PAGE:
New Jersey AIDS Activists Worried Federal Treatment Funds Will ‘Dry Up’ as Priorities Shift to Terrorist Attacks
The New Jersey AIDS treatment community is concerned that federal funding will "dry up," as congressional and presidential priorities shift in the wake of the Sept. 11 attacks on the World Trade Center and the Pentagon, the Newark Star-Ledger reports. Although funding levels are already set for next year, Ryan White CARE Act grant administrators say that the funding amounts will not be sufficient to cover client needs, especially as the number of HIV/AIDS cases is expected to increase. After next year, however, they worry that funding will be cut. Rafael Rodriguez of the New Jersey-based Union County HIV Affected Caucus said, "We live in a changed world now, where things will be totally different than before Sept. 11. We're afraid dollars are going to dwindle away now and HIV becomes secondary, almost goes to the back burner." The Star-Ledger reports that health advocates nationwide have "redoubl[ed]" their lobbying efforts to secure increases in federal funding.
Garden State Concerns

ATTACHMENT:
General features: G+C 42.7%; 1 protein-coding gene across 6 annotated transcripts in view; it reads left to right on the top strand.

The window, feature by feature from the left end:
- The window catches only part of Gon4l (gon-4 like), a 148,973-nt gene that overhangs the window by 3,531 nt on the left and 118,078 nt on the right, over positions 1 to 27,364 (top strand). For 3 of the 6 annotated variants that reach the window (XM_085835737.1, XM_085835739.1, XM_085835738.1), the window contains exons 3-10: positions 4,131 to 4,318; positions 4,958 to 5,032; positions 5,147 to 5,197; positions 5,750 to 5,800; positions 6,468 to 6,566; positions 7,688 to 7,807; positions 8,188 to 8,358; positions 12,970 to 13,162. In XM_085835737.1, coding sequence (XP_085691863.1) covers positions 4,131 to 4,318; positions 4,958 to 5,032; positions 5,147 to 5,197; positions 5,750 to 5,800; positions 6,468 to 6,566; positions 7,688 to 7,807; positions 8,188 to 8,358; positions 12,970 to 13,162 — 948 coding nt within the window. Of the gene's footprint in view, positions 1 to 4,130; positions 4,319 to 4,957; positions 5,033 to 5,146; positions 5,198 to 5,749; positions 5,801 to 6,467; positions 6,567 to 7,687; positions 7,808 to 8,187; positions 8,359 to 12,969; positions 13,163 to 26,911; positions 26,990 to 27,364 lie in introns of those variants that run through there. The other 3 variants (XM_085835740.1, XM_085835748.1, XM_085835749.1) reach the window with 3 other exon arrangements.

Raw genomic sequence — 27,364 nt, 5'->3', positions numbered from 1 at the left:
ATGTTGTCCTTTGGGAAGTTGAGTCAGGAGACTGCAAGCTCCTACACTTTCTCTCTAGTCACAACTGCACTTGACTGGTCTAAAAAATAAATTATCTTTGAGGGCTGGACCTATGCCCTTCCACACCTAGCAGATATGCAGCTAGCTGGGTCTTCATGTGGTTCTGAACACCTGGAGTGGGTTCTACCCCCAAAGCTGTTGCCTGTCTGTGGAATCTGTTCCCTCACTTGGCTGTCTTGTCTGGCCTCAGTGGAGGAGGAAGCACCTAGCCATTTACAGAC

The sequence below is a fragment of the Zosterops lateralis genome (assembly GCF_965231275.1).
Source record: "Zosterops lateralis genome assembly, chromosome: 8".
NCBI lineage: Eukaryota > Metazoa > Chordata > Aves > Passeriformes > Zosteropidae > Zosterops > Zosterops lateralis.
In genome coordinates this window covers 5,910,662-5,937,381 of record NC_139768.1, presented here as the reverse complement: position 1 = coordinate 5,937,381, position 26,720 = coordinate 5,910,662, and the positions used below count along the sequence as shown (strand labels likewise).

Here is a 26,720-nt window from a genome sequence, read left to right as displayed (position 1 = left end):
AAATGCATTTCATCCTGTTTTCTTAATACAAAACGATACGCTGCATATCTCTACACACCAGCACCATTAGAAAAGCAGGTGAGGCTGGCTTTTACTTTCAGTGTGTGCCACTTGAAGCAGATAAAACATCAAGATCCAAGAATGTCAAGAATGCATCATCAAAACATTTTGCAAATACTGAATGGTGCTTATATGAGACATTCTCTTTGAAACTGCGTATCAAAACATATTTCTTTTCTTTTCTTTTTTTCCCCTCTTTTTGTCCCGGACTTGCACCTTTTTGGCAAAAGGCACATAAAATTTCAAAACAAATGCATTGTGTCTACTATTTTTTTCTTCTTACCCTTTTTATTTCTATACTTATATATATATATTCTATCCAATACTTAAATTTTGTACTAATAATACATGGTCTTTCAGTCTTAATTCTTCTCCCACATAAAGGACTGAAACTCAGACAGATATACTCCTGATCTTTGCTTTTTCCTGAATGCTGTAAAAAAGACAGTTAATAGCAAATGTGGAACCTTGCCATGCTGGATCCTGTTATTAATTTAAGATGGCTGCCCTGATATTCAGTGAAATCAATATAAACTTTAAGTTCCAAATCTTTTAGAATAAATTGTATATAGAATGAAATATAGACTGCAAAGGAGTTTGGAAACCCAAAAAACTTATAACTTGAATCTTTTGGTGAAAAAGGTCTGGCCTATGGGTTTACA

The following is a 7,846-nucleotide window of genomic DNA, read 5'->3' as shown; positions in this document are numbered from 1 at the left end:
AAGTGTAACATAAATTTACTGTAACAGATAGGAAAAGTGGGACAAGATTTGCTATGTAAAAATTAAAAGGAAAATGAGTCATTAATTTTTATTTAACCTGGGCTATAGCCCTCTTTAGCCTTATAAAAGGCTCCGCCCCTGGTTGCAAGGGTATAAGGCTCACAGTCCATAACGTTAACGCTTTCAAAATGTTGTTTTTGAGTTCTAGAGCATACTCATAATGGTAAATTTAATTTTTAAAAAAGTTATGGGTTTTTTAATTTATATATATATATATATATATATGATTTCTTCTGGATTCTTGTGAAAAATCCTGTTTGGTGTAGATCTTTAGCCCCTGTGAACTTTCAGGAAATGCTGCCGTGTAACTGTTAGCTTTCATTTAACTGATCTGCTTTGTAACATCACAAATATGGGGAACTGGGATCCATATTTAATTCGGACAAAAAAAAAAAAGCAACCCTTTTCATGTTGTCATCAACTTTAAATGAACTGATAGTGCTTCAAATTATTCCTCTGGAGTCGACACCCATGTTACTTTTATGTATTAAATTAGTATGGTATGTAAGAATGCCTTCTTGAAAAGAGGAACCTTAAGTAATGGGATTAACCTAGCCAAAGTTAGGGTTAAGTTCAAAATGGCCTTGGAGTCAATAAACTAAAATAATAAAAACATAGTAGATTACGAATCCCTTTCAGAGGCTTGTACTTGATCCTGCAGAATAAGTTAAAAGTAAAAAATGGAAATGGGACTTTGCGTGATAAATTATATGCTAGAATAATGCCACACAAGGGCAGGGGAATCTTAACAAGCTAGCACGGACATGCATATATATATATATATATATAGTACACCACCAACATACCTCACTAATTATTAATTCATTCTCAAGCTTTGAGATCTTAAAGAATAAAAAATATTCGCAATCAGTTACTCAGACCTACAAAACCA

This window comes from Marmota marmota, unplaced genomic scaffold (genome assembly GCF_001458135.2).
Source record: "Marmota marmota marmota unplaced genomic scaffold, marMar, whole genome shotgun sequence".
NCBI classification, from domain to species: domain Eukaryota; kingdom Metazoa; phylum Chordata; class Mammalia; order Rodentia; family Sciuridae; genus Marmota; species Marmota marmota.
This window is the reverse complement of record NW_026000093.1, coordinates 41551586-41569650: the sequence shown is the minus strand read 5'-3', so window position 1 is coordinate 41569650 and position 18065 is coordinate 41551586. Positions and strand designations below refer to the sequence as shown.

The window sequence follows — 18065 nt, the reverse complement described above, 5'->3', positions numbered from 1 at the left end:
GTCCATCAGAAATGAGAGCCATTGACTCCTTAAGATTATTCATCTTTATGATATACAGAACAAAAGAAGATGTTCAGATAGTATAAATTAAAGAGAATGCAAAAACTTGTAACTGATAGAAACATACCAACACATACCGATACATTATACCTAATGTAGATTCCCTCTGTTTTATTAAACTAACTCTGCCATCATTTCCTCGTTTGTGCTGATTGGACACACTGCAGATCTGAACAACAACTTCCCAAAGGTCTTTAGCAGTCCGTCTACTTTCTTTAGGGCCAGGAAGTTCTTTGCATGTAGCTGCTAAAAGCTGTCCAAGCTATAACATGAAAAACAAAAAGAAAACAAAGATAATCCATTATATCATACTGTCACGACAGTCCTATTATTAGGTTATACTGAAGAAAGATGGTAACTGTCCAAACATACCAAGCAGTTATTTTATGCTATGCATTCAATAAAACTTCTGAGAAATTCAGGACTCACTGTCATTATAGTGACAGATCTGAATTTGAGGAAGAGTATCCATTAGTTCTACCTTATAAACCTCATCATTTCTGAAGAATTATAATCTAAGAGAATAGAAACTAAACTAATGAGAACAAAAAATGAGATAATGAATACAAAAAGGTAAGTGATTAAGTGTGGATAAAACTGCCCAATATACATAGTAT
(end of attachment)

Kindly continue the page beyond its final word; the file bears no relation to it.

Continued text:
Federal grants from the CARE Act are administered through "Eligible Metropolitan Areas," or EMAs. In New Jersey, Union County is one of five counties in the Newark EMA, which has received Ryan White funds for the past eight years. The Newark EMA receives about $12 million from the fund to distribute to social service agencies in the five-county region to pay for the care and treatment of people with HIV/AIDS. This year, however, is the first time officials ran out of money to cover emergency assistance such as temporary housing subsidies before the end of the year. Next year's grants, set to be distributed in March, will be divided among more EMAs and will need to cover a larger caseload, the Star-Ledger reports. Charles Jones, director of the Union County HIV Consortium, which works with the county to distribute the funds, said, "I'm not expecting this to be an easy trip. Things were difficult for us last year. They're only going to get worse next year." Charlene Mason-Reese, director of health and human services for the City of Elizabeth, N.J., said that the funding situation is "not dire right now," but added, "We do know that the president and Congress are going to have to make tough decisions" (Spoto, Newark Star-Ledger, 10/18).